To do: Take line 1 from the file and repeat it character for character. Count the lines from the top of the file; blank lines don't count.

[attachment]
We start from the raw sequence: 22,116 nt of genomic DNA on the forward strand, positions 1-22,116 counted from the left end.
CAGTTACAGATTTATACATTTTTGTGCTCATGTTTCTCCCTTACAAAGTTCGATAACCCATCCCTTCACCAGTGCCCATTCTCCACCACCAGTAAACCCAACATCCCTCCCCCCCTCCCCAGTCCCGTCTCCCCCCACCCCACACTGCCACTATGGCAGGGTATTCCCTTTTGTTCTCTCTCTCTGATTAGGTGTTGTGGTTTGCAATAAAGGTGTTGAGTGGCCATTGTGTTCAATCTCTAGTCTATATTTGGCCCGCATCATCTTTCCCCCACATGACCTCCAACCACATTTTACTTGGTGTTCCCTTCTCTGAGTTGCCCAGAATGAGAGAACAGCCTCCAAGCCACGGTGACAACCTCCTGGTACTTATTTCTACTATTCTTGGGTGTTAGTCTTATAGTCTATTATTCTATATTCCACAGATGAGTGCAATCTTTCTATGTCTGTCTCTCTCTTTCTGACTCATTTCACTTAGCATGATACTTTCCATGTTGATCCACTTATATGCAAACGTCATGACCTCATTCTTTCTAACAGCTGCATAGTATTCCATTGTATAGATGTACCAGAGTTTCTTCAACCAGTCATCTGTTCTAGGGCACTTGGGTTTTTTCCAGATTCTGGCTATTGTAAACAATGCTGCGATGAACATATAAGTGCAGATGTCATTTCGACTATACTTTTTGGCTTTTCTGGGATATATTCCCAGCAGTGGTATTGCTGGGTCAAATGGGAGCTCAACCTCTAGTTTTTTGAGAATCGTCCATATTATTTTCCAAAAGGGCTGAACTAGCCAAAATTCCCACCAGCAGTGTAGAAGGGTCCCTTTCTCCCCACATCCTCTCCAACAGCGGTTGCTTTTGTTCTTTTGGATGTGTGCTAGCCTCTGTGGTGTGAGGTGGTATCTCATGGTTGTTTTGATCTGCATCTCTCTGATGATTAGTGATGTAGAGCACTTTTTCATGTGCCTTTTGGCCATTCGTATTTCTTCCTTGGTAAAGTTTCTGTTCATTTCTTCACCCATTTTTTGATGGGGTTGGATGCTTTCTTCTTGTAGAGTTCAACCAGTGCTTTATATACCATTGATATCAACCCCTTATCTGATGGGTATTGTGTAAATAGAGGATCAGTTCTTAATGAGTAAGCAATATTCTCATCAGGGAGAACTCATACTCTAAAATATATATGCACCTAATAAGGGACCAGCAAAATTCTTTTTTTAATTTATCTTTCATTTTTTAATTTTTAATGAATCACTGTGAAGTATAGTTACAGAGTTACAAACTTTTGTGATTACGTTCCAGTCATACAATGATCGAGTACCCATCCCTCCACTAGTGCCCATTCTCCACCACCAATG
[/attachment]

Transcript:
We start from the raw sequence: 22,116 nt of genomic DNA on the forward strand, positions 1-22,116 counted from the left end.